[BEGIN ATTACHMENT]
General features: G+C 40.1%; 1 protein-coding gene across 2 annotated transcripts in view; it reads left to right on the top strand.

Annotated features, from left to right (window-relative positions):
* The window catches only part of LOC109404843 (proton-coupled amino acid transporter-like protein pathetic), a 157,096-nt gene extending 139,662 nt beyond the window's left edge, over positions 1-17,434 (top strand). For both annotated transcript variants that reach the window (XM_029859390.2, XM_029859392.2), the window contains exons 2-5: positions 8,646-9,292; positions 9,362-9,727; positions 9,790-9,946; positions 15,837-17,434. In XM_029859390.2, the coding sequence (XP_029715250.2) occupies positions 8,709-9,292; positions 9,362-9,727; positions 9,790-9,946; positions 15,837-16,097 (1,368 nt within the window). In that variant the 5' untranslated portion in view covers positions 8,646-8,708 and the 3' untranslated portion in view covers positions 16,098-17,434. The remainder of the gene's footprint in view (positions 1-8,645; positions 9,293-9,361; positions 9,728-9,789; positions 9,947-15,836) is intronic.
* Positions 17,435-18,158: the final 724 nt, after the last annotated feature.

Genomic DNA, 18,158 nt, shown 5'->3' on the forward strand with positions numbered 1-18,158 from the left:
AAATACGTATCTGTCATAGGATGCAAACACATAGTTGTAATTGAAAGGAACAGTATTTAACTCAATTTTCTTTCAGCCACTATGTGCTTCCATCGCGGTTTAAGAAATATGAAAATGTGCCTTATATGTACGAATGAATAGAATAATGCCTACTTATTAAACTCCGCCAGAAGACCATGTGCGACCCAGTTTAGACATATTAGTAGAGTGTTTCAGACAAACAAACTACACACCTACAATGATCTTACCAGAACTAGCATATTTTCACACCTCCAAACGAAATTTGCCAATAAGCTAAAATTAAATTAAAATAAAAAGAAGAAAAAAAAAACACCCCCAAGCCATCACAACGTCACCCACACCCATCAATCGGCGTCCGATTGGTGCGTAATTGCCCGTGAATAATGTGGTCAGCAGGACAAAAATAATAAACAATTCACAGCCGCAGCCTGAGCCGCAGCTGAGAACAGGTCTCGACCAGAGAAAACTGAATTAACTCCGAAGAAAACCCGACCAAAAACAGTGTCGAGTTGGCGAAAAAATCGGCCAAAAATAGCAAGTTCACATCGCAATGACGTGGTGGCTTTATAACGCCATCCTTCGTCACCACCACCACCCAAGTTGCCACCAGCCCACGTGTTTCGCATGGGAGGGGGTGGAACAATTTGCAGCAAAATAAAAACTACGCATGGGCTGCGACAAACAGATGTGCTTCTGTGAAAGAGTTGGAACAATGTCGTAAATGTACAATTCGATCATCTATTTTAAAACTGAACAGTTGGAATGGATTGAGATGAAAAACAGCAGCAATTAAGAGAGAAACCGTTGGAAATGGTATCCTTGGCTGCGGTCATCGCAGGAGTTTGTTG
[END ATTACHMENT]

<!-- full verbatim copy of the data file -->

General features: G+C 40.1%; 1 protein-coding gene across 2 annotated transcripts in view; it reads left to right on the top strand.

Annotated features, from left to right (window-relative positions):
* The window catches only part of LOC109404843 (proton-coupled amino acid transporter-like protein pathetic), a 157,096-nt gene extending 139,662 nt beyond the window's left edge, over positions 1-17,434 (top strand). For both annotated transcript variants that reach the window (XM_029859390.2, XM_029859392.2), the window contains exons 2-5: positions 8,646-9,292; positions 9,362-9,727; positions 9,790-9,946; positions 15,837-17,434. In XM_029859390.2, the coding sequence (XP_029715250.2) occupies positions 8,709-9,292; positions 9,362-9,727; positions 9,790-9,946; positions 15,837-16,097 (1,368 nt within the window). In that variant the 5' untranslated portion in view covers positions 8,646-8,708 and the 3' untranslated portion in view covers positions 16,098-17,434. The remainder of the gene's footprint in view (positions 1-8,645; positions 9,293-9,361; positions 9,728-9,789; positions 9,947-15,836) is intronic.
* Positions 17,435-18,158: the final 724 nt, after the last annotated feature.

Genomic DNA, 18,158 nt, shown 5'->3' on the forward strand with positions numbered 1-18,158 from the left:
AAATACGTATCTGTCATAGGATGCAAACACATAGTTGTAATTGAAAGGAACAGTATTTAACTCAATTTTCTTTCAGCCACTATGTGCTTCCATCGCGGTTTAAGAAATATGAAAATGTGCCTTATATGTACGAATGAATAGAATAATGCCTACTTATTAAACTCCGCCAGAAGACCATGTGCGACCCAGTTTAGACATATTAGTAGAGTGTTTCAGACAAACAAACTACACACCTACAATGATCTTACCAGAACTAGCATATTTTCACACCTCCAAACGAAATTTGCCAATAAGCTAAAATTAAATTAAAATAAAAAGAAGAAAAAAAAAACACCCCCAAGCCATCACAACGTCACCCACACCCATCAATCGGCGTCCGATTGGTGCGTAATTGCCCGTGAATAATGTGGTCAGCAGGACAAAAATAATAAACAATTCACAGCCGCAGCCTGAGCCGCAGCTGAGAACAGGTCTCGACCAGAGAAAACTGAATTAACTCCGAAGAAAACCCGACCAAAAACAGTGTCGAGTTGGCGAAAAAATCGGCCAAAAATAGCAAGTTCACATCGCAATGACGTGGTGGCTTTATAACGCCATCCTTCGTCACCACCACCACCCAAGTTGCCACCAGCCCACGTGTTTCGCATGGGAGGGGGTGGAACAATTTGCAGCAAAATAAAAACTACGCATGGGCTGCGACAAACAGATGTGCTTCTGTGAAAGAGTTGGAACAATGTCGTAAATGTACAATTCGATCATCTATTTTAAAACTGAACAGTTGGAATGGATTGAGATGAAAAACAGCAGCAATTAAGAGAGAAACCGTTGGAAATGGTATCCTTGGCTGCGGTCATCGCAGGAGTTTGTTG